La Bella Vita For Members

La Bella Vita: Italy's different pasta shapes and what do Italians think of Valentine's Day?

Clare Speak
Clare Speak - [email protected]
La Bella Vita: Italy's different pasta shapes and what do Italians think of Valentine's Day?
Photo by Jametlene Reskp on Unsplash

From knowing your pasta shapes and how to use them to celebrating Valentine's Day in true Italian style, our weekly newsletter La Bella Vita offers you an essential starting point for eating, talking, drinking and living like an Italian.


La Bella Vita is our regular look at the real culture of Italy – from language to cuisine, manners to art. This newsletter is published weekly and you can receive it directly to your inbox, by going to newsletter preferences in 'My Account' or following the instructions in the newsletter box below.

I don't know about you, but almost every time I visit a new Italian region or city, or even revisit one I've been to several times before, I seem to come across a pasta shape or two that I'm not familiar with at a local market or trattoria.

Sometimes Italians themselves aren't familiar with some of the regional varieties, I've found, which is reassuring, but also makes me wonder: just how many types of pasta are there in this country?

We tried to answer this question in the article below, and looked at why all these different shapes and varieties are necessary, how they're used, and which are Italians' favourites.

How many different types of pasta are there in Italy?

Valentine's Day is coming up, but is there much interest in this event in Italy? You might imagine that - like Halloween - it would be deemed a commercial foreign import by most Italians. Plus, isn't the whole concept redundant in a country where romance is already such a big part of everyday life?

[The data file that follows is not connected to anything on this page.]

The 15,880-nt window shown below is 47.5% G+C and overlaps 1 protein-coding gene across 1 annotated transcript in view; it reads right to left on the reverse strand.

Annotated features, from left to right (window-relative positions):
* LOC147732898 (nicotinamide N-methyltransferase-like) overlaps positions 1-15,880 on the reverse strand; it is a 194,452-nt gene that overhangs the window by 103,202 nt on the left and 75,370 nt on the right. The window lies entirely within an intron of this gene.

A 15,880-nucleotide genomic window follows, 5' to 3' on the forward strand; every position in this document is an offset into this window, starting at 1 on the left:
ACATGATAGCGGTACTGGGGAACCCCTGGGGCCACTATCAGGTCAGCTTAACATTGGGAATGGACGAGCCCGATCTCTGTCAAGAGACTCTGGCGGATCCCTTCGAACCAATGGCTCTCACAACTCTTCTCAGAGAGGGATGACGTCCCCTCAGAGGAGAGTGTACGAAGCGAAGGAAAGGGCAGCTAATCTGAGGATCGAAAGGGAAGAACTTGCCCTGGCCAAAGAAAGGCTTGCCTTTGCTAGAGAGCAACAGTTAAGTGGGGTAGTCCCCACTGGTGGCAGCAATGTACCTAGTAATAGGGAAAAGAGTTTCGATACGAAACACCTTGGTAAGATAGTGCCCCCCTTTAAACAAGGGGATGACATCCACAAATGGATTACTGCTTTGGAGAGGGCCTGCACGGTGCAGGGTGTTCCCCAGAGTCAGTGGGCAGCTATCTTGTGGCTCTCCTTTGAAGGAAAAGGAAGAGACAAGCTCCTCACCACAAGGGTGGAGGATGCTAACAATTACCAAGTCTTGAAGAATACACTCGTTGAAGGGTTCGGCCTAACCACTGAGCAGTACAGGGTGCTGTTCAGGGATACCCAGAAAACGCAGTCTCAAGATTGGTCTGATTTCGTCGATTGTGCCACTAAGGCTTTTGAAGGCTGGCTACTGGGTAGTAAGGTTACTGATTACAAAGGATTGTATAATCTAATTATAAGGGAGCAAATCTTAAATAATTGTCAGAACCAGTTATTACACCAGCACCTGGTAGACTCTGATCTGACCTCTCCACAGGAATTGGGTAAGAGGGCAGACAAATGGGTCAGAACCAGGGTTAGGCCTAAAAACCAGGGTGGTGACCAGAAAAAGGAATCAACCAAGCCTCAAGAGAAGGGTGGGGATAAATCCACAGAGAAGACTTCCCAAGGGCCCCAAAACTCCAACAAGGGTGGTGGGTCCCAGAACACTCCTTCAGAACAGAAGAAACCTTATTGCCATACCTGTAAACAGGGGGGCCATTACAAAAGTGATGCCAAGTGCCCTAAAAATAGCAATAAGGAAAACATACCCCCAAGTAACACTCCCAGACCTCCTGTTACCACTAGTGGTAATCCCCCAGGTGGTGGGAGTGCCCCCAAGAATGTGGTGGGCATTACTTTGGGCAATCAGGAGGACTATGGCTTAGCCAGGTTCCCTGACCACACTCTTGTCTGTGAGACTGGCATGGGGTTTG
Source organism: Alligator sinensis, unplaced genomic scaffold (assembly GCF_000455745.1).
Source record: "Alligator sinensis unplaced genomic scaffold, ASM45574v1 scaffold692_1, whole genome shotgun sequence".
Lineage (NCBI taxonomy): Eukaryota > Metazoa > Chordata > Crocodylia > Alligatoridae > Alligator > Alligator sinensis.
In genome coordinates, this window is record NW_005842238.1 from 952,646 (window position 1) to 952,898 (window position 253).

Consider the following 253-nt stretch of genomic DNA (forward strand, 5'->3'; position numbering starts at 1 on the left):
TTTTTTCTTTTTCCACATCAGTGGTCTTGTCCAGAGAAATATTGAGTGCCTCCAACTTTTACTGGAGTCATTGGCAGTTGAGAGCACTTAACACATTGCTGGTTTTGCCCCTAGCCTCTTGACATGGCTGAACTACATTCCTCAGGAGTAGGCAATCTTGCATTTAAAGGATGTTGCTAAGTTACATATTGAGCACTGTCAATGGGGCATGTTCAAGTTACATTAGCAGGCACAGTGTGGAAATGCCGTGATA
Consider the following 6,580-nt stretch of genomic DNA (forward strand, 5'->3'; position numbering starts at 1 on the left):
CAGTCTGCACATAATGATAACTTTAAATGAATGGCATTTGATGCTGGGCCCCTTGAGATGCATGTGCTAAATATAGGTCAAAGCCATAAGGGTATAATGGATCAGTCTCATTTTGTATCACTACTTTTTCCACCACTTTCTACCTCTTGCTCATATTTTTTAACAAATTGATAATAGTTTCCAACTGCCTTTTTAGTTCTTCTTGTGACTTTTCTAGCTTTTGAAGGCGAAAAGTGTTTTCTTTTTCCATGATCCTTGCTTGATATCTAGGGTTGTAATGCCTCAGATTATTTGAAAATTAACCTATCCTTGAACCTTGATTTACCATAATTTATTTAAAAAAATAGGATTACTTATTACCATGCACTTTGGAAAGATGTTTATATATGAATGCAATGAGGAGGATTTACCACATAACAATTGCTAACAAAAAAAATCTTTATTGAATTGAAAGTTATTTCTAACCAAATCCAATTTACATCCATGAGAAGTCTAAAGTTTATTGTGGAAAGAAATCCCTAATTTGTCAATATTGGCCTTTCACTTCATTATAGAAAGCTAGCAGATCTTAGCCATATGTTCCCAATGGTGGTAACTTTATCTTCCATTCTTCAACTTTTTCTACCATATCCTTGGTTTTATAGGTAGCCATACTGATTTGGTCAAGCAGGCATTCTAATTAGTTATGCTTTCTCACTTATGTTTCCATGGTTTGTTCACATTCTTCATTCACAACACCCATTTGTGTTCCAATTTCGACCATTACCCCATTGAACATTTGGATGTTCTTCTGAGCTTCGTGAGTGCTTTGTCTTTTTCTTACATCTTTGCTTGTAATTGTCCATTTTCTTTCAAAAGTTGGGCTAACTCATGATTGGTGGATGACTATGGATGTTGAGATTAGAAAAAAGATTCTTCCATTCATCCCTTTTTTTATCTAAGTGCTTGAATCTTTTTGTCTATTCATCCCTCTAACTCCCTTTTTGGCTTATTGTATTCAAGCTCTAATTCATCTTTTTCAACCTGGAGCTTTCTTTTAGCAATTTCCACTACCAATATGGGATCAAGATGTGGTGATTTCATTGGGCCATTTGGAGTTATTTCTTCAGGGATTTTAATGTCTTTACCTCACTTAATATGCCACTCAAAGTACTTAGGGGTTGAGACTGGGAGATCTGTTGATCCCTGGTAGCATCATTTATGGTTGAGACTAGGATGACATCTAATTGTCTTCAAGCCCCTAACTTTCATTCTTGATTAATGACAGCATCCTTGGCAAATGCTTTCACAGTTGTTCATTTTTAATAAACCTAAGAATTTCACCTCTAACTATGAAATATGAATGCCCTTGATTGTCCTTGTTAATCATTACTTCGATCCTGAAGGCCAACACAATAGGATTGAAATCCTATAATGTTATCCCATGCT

Our writer Silvia Marchetti says however that Italians go all out for Valentine's Day and, though the original "mysticism" of the celebration's Italian roots will soon be totally forgotten, the hearts and flowers are here to stay.


Showy or sincere? What Italians really think of Valentine’s Day

Italy, Saint Valentine

A couple visit the Foro Romano in central Rome on Valentine's Day. Photo by ANDREAS SOLARO / AFP

And if you want to get into the spirit of things this week by learning a few romantic phrases, here’s how to use the language of love to talk about flirting, falling in love, and everything in between. You probably won’t have heard some of these in Italian class.

Here’s how to talk about love, sex, and dating in Italian

It's also Carnival season, and today in Italy this is a family-friendly festivity revolving around costumes, confetti, fried frappe and castagnole. But it has some pretty wild origins.


We spoke to one historian who explained how the tradition's roots are in the Ancient Greek celebration of Baccanali - which was in turn likely imported from Mesopotamia - and how in Ancient Rome the event became a "blank cheque for debauchery," designed to let people get their darker desires out of their systems once a year. Read all about it here:

Wine, masks and debauchery: How did Italy’s Carnival tradition begin?

Remember if you'd like to have this weekly newsletter sent straight to your inbox you can sign up for it via Newsletter preferences in "My Account".

Is there an aspect of the Italian way of life you'd like to see us write more about on The Local? Please email me at [email protected].


Join the conversation in our comments section below. Share your own views and experience and if you have a question or suggestion for our journalists then email us at [email protected].
Please keep comments civil, constructive and on topic – and make sure to read our terms of use before getting involved.

Please log in to leave a comment.

See Also